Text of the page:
Rankine cycle waste heat recovery system

A Rankine cycle waste heat recovery system associated with an internal combustion engine is in a configuration that enables handling of exhaust gas recirculation (EGR) gas by using the energy recovered from a Rankine cycle waste heat recovery system. The system includes a control module for regulating various function of the internal combustion engine and its associated systems along with the Rankine cycle waste heat recovery system.

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Description

CROSS-REFERENCE TO RELATED APPLICATIONS

This application claims the benefit of priority to U.S. Provisional Patent Application No. 61/431,298, filed on Jan. 10, 2011, and No. 61/431,300, filed on Jan. 10, 2011, which are hereby incorporated by reference in their entirety.

TECHNICAL FIELD

This disclosure relates to Rankine cycle waste heat recovery systems and to a configuration that enables techniques for handling of exhaust gas recirculation (EGR) gas by using the energy recovered from a Rankine cycle waste heat recovery system.

BACKGROUND

EGR is a technique used in internal combustion engines to mitigate emissions of NOx. An internal combustion engine may suffer an efficiency penalty due to the work required to drive the recirculated exhaust gas directly from an engine's exhaust manifold to an engine's intake system.

The recirculated exhaust gas may need cooled prior to reentry into the intake system. The cooled gas reduces the oxygen content of the combustion mixture and reduces the temperature of the combustion mixture in the combustion chamber, decreasing the formation of NOx. Key components of an EGR system may include a turbocharger, an EGR cooler, and an EGR flow control valve. The turbocharger includes a compressor that is couples to and is driven by a turbine. The EGR cooler may be an air-air charge cooler. The EGR flow control valve regulates exhaust flow through the EGR circuit. An engine's electronic control module (ECM) may operate the EGR flow control valve.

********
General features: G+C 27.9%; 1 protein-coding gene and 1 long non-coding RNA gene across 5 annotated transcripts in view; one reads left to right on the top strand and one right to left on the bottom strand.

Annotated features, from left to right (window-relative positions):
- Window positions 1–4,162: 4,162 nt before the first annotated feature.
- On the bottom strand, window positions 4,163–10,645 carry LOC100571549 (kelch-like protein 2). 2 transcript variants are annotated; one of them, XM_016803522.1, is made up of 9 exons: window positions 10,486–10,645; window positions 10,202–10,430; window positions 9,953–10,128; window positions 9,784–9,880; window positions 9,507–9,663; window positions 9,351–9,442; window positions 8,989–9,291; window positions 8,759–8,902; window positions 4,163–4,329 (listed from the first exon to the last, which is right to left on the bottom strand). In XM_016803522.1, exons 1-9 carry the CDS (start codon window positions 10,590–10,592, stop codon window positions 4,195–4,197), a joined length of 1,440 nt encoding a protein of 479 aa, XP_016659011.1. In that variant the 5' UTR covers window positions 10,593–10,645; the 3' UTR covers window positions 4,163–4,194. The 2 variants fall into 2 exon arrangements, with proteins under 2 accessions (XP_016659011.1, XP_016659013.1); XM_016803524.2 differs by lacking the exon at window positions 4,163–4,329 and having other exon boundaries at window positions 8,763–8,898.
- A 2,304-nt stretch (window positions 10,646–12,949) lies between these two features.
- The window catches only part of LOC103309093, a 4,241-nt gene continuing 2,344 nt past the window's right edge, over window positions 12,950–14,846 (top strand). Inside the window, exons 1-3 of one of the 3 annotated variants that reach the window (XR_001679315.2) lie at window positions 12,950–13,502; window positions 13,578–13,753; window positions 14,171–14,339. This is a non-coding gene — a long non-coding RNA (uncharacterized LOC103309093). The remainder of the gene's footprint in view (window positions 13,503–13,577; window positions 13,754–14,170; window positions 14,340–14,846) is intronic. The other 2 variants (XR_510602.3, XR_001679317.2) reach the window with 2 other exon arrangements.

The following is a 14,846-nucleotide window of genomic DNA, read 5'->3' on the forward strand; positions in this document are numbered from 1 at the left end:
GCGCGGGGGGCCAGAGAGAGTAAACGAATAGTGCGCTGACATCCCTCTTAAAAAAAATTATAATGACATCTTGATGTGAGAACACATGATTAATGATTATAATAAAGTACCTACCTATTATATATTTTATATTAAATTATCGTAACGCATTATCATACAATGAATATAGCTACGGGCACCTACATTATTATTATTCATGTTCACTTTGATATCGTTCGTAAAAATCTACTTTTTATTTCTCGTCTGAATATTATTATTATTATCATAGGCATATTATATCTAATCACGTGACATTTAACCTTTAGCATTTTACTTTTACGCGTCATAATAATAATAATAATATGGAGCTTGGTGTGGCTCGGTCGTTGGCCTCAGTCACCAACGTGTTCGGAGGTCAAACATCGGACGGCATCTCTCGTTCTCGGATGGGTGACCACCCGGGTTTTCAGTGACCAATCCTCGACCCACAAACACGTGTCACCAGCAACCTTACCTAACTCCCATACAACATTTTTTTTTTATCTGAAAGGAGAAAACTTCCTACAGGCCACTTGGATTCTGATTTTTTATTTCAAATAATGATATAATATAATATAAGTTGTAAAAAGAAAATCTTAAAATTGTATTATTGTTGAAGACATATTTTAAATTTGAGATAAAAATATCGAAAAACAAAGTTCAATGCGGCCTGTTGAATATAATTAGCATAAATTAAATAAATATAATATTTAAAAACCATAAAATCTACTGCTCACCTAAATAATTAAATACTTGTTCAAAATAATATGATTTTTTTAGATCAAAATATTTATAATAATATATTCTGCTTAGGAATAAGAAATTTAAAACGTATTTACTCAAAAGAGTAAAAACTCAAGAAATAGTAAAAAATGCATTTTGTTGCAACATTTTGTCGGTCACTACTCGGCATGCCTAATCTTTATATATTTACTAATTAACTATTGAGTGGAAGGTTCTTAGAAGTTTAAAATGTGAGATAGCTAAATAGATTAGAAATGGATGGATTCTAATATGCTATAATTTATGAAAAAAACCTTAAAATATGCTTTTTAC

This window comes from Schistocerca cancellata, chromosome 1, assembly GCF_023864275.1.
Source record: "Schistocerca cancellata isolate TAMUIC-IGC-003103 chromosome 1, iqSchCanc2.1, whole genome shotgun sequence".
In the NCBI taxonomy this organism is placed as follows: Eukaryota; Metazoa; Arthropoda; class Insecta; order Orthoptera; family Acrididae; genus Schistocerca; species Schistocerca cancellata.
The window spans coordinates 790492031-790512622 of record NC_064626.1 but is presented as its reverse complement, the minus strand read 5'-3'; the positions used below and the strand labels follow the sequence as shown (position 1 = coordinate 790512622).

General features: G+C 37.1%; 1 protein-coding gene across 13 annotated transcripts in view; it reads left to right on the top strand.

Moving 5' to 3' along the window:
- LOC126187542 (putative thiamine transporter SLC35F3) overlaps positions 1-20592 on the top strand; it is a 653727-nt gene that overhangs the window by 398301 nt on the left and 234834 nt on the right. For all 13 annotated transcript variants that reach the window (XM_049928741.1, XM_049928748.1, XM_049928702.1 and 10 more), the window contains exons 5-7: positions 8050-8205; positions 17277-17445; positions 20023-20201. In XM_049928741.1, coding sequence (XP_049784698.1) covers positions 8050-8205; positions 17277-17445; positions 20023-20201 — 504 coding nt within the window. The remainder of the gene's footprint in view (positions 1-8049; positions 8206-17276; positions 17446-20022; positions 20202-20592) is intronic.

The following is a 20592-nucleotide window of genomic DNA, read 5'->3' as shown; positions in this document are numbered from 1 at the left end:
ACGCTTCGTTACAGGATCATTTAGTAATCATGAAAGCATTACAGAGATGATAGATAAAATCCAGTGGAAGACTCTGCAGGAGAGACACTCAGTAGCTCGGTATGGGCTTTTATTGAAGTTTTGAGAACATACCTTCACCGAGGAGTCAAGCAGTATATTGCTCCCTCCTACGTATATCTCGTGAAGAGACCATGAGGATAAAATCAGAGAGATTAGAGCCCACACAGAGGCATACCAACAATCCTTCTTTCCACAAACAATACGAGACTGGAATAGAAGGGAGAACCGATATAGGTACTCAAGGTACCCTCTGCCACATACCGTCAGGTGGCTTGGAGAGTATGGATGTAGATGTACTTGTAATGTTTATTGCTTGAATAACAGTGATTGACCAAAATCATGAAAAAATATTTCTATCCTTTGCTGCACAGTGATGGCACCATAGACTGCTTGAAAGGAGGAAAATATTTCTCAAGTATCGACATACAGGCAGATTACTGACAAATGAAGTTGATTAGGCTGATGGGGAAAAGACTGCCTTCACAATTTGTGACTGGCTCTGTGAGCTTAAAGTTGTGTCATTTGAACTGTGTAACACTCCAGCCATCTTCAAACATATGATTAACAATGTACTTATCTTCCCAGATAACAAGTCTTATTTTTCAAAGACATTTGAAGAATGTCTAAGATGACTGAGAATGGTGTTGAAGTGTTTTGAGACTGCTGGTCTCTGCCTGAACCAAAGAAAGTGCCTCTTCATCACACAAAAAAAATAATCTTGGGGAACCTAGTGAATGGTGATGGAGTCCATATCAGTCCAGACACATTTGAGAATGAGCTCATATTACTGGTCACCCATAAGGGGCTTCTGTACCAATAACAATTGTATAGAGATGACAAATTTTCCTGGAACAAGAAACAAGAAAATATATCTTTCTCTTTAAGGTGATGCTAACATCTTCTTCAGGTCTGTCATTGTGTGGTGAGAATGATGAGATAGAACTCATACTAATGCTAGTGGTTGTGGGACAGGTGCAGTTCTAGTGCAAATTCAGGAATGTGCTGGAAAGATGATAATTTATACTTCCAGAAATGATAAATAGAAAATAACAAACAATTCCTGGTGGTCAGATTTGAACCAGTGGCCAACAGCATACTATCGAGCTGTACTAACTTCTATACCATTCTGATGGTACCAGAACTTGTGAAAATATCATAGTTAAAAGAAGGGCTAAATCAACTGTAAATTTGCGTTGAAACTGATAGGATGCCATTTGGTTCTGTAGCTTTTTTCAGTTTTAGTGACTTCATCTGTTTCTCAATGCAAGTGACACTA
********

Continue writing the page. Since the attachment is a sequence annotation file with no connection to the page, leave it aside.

While the EGR system provides a variety of advantages to operation of an internal combustion engine, it also requires energy for moving the exhaust gas and cooling the exhaust gas. Using waste heat to operate the EGR system could improve the efficiency of operation of an engine using an EGR system.

SUMMARY

This disclosure provides an internal combustion engine, comprising an exhaust system, an EGR system, and a Rankine cycle waste heat recovery system. The exhaust system is operable to transport an exhaust gas and includes an exhaust outlet. A turbocharger turbine is positioned along the exhaust system. An aftertreatment system is positioned along the exhaust system downstream from the turbocharger turbine. The EGR system is connected to the exhaust system downstream of the aftertreatment system and is operable to divert a portion of the exhaust gas from the exhaust system. The EGR system is connected to an intake system of the internal combustion engine. The EGR system includes an EGR pump adapted to selectively control a flow rate of EGR gas into the intake system. The Rankine cycle waste heat recovery system includes a waste heat recovery circuit. A working fluid pump is positioned along the waste heat recovery circuit. An EGR heat exchanger is positioned along the waste heat recovery circuit downstream from the working fluid pump and adapted to receive the EGR gas. An exhaust gas boiler is positioned along the waste heat recovery circuit downstream from the EGR heat exchanger and adapted to receiver exhaust gas. An energy conversion portion is positioned along the waste heat recovery circuit downstream from the exhaust gas boiler and operable to drive the EGR pump. A condenser is positioned along the waste heat recovery circuit downstream from the energy conversion portion and upstream from the working fluid pump.